Scientists have speculated for over six decades about the existence of plasma structures that reside in the magnetosphere’s inner layers. Now researchers from Australia have created 3D images of these tubes for the very first time, confirming that they are real.
The structures are the likely cause of unwanted signal distortions affecting both civilian and military satellite-based navigation systems. The lubes also offer an unprecedented glimpse of the odd plasma formations that arise in the Earth’s atmosphere and its the first time that scientists have directly observed these tubes over a large scale and mapped their shape. “For over 60 years, scientists believed these structures existed but by imaging them for the first time, we’ve provided visual evidence that they are really there,” Cleo Loi of the ARC Centre of Excellence for All-sky Astrophysics (CAASTRO) and the School of Physics at the University of Sydney said. “The discovery of the structures is important because they cause unwanted signal distortions that could, as one example, affect our civilian and military satellite-based navigation systems. So we need to understand them,” Loi said.
The Earth's magnetic field called the magnetosphere, is filled with plasma created by the atmosphere being ionised by sunlight. The innermost layer is called the ionosphere, and after that is the plasmasphere. The layers are embedded with a variety of plasma structures, including the tubes. “We measured their position to be about 600 km above the ground, in the upper ionosphere, and they appear to be continuing upwards into the plasmasphere. This is around where the neutral atmosphere ends, and we are transitioning to the plasma of outer space,” Loi said.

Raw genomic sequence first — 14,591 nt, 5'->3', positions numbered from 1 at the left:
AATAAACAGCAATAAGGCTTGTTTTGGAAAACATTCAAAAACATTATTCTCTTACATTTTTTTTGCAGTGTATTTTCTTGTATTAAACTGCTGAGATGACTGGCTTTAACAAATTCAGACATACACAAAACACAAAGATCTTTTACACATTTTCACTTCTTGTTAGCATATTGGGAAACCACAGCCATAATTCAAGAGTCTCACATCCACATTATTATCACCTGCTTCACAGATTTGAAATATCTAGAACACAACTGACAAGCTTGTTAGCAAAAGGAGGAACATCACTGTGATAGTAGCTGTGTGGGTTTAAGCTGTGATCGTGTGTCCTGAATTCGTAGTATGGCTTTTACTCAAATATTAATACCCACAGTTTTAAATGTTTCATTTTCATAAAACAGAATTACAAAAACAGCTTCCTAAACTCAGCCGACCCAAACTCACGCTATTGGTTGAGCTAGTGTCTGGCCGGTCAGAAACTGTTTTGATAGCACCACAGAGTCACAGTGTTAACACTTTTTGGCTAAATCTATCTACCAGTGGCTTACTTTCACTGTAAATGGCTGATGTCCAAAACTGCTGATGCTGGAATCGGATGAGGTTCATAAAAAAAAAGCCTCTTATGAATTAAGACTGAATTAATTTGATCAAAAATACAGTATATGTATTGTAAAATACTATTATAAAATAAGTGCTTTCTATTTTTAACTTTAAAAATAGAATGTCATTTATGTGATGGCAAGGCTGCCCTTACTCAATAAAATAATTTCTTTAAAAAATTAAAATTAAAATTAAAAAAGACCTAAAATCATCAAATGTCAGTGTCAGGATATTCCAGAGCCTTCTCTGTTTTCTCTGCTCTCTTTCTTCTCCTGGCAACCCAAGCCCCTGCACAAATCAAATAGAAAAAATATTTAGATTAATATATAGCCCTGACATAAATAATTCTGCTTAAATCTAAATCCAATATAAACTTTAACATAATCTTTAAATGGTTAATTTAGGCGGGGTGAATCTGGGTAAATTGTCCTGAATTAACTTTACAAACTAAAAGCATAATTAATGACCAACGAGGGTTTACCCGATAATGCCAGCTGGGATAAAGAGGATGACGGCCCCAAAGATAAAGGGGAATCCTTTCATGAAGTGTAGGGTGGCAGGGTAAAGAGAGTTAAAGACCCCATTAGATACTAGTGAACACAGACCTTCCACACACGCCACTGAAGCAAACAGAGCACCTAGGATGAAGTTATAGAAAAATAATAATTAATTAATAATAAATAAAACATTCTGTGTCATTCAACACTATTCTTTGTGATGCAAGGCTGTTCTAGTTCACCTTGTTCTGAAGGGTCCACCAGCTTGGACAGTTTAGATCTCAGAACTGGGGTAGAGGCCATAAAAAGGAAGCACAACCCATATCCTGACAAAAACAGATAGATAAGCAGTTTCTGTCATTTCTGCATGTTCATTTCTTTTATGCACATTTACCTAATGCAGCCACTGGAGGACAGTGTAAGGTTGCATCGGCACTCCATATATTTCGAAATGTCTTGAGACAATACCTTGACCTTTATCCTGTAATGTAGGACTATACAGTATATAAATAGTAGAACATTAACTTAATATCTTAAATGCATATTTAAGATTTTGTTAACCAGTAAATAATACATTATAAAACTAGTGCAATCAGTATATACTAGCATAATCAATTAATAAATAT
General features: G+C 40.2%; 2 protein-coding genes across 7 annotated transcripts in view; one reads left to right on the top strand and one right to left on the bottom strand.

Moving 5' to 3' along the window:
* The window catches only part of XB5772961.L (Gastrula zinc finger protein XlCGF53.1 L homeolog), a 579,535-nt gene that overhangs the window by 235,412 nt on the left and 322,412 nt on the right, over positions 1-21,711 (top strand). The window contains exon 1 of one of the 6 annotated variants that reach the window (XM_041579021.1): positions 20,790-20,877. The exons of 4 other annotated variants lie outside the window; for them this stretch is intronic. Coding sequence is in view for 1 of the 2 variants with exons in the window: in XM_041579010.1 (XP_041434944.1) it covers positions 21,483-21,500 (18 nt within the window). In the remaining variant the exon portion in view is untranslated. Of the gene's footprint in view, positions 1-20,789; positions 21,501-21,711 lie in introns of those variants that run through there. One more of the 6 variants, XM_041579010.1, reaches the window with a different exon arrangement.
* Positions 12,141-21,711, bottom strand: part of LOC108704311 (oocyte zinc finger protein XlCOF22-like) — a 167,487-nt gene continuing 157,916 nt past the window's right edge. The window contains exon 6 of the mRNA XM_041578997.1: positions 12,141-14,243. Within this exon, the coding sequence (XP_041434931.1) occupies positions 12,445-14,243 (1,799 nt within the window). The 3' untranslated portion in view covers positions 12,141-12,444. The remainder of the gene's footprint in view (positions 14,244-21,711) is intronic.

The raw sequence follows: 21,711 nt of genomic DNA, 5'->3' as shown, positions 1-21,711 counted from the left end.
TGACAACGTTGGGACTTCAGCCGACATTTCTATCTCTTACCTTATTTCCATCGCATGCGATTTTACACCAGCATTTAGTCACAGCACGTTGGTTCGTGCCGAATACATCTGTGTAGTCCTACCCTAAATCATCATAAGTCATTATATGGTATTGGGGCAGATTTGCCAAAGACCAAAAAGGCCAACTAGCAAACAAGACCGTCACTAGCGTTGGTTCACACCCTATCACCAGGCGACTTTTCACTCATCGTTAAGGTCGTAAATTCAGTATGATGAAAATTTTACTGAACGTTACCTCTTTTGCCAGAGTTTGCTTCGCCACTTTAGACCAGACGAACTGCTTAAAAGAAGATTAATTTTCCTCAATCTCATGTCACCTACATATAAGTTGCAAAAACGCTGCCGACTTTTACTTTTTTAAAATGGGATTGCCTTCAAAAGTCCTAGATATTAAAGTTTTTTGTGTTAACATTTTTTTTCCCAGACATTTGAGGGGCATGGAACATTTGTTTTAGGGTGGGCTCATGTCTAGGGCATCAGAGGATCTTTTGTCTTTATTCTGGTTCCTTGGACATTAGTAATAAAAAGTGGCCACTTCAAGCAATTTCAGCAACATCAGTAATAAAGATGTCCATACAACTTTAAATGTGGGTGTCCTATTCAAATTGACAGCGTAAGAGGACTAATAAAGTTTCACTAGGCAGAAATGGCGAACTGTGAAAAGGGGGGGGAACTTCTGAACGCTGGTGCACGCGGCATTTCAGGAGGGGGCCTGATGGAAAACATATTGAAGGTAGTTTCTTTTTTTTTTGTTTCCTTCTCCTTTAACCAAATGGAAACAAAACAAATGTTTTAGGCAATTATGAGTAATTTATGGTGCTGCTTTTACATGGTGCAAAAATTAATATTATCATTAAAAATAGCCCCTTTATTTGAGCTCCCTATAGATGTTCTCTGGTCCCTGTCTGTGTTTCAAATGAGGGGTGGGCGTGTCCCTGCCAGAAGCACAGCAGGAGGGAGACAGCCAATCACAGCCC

The researchers were able to use the Murchison Widefield Array, a radio telescope in the Western Australian desert to map large patches of the sky and exploit the array’s rapid snapshot capabilities to create a movie - effectively capturing the real-time movements of the plasma. The research has been published in the journal Geophysical Research Letters. Loi the lead author of the research has been awarded the 2015 Bok Prize of the Astronomical Society of Australia for her work.
Source: Science Alert